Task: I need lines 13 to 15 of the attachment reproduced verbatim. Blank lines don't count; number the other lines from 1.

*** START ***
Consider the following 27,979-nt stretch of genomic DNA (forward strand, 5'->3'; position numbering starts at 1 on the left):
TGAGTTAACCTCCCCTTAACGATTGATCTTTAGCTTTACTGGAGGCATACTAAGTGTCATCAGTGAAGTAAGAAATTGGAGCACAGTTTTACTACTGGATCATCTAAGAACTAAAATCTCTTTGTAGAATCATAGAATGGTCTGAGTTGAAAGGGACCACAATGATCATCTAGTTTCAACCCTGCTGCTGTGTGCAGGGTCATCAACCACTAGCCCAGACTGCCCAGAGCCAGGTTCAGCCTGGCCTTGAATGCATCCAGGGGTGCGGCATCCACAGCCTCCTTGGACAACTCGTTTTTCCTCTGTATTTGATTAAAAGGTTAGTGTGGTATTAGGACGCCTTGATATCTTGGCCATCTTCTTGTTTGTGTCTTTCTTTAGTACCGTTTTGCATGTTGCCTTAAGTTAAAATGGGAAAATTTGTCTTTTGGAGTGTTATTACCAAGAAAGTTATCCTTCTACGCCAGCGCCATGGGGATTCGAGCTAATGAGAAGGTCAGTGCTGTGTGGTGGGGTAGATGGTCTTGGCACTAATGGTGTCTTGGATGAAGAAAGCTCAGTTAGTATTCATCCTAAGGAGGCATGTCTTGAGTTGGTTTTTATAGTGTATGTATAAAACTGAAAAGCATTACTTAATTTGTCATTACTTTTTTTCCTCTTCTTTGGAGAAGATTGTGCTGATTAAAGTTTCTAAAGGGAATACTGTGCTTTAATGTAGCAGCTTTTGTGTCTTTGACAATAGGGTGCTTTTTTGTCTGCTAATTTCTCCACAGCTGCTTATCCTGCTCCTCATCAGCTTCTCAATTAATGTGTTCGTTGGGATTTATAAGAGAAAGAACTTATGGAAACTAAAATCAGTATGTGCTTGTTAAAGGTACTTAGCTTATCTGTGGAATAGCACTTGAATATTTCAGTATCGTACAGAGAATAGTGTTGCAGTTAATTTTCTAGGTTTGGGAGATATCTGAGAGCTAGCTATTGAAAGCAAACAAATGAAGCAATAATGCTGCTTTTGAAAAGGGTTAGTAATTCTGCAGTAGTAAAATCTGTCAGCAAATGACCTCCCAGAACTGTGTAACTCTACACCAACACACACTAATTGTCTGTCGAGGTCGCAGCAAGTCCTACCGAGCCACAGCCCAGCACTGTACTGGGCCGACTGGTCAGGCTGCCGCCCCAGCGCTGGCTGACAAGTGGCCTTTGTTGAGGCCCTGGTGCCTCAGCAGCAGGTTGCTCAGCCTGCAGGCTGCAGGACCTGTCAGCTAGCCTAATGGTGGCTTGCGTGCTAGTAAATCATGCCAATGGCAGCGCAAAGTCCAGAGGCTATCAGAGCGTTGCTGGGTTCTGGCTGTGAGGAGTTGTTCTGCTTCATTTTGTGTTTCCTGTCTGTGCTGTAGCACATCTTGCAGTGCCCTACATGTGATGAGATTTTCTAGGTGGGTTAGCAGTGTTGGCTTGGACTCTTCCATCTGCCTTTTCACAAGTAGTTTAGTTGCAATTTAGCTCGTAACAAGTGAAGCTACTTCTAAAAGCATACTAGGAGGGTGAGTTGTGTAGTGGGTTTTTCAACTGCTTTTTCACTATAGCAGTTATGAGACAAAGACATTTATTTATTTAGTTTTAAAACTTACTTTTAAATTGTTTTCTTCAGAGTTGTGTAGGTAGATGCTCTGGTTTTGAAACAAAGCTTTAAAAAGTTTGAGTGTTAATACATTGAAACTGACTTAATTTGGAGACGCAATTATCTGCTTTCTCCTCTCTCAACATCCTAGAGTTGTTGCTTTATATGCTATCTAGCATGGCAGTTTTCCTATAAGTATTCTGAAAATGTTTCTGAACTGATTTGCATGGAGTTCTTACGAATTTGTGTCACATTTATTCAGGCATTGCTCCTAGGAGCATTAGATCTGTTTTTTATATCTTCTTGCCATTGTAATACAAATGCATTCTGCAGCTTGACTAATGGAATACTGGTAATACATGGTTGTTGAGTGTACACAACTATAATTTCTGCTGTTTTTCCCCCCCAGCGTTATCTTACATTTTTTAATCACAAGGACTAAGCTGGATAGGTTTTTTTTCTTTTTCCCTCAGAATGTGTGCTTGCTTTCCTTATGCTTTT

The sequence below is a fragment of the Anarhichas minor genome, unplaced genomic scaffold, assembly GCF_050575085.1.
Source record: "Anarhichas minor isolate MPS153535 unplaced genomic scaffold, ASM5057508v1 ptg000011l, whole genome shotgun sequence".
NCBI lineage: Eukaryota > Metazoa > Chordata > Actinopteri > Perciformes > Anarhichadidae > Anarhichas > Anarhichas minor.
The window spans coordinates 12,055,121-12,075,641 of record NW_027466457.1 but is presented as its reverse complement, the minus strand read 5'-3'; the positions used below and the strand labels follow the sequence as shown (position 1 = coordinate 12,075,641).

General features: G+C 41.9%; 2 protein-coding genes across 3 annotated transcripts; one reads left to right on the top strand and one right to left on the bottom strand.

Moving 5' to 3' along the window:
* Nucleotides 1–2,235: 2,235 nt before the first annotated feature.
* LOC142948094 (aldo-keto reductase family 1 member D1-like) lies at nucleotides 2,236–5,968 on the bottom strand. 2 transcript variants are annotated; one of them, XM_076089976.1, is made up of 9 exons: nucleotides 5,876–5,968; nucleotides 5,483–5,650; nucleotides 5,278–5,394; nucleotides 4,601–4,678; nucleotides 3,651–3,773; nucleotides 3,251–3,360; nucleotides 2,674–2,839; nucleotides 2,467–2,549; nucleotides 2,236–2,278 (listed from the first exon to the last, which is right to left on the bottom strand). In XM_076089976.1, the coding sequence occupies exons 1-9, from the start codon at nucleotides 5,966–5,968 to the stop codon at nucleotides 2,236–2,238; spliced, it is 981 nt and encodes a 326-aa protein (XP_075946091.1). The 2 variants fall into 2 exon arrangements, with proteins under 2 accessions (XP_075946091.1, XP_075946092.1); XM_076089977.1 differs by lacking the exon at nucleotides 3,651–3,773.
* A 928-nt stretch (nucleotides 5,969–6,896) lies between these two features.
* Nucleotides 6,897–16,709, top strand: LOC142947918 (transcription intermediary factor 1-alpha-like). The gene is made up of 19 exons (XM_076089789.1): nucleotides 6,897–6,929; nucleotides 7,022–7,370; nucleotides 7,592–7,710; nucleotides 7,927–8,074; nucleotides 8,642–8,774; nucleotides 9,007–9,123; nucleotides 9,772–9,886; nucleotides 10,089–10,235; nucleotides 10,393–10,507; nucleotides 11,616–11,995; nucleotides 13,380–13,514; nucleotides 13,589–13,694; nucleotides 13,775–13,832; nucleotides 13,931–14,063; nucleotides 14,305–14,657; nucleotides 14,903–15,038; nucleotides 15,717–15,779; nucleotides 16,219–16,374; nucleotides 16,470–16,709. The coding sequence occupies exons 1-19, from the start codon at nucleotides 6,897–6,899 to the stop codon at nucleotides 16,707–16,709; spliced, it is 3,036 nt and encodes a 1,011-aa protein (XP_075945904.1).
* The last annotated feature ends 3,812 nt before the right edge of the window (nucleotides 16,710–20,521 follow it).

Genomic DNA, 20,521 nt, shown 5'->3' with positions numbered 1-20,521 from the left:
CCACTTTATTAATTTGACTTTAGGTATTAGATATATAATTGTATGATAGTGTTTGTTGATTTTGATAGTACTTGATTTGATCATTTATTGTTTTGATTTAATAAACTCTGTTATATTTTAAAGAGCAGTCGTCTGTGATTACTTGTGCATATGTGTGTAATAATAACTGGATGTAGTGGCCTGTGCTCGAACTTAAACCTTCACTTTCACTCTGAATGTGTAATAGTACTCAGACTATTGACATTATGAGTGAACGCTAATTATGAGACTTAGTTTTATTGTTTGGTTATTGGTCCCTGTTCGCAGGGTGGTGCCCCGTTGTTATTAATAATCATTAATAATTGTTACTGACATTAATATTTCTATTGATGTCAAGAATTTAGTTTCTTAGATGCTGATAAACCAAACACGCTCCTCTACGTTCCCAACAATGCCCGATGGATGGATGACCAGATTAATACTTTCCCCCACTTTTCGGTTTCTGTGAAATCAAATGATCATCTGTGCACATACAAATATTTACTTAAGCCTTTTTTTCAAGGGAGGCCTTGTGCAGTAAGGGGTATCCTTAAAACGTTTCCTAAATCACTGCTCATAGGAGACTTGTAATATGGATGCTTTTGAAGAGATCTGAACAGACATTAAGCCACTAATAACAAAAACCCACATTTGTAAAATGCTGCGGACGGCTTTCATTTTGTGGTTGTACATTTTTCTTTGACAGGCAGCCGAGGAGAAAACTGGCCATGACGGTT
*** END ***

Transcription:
* The last annotated feature ends 3,812 nt before the right edge of the window (nucleotides 16,710–20,521 follow it).

Genomic DNA, 20,521 nt, shown 5'->3' with positions numbered 1-20,521 from the left:
CCACTTTATTAATTTGACTTTAGGTATTAGATATATAATTGTATGATAGTGTTTGTTGATTTTGATAGTACTTGATTTGATCATTTATTGTTTTGATTTAATAAACTCTGTTATATTTTAAAGAGCAGTCGTCTGTGATTACTTGTGCATATGTGTGTAATAATAACTGGATGTAGTGGCCTGTGCTCGAACTTAAACCTTCACTTTCACTCTGAATGTGTAATAGTACTCAGACTATTGACATTATGAGTGAACGCTAATTATGAGACTTAGTTTTATTGTTTGGTTATTGGTCCCTGTTCGCAGGGTGGTGCCCCGTTGTTATTAATAATCATTAATAATTGTTACTGACATTAATATTTCTATTGATGTCAAGAATTTAGTTTCTTAGATGCTGATAAACCAAACACGCTCCTCTACGTTCCCAACAATGCCCGATGGATGGATGACCAGATTAATACTTTCCCCCACTTTTCGGTTTCTGTGAAATCAAATGATCATCTGTGCACATACAAATATTTACTTAAGCCTTTTTTTCAAGGGAGGCCTTGTGCAGTAAGGGGTATCCTTAAAACGTTTCCTAAATCACTGCTCATAGGAGACTTGTAATATGGATGCTTTTGAAGAGATCTGAACAGACATTAAGCCACTAATAACAAAAACCCACATTTGTAAAATGCTGCGGACGGCTTTCATTTTGTGGTTGTACATTTTTCTTTGACAGGCAGCCGAGGAGAAAACTGGCCATGACGGTT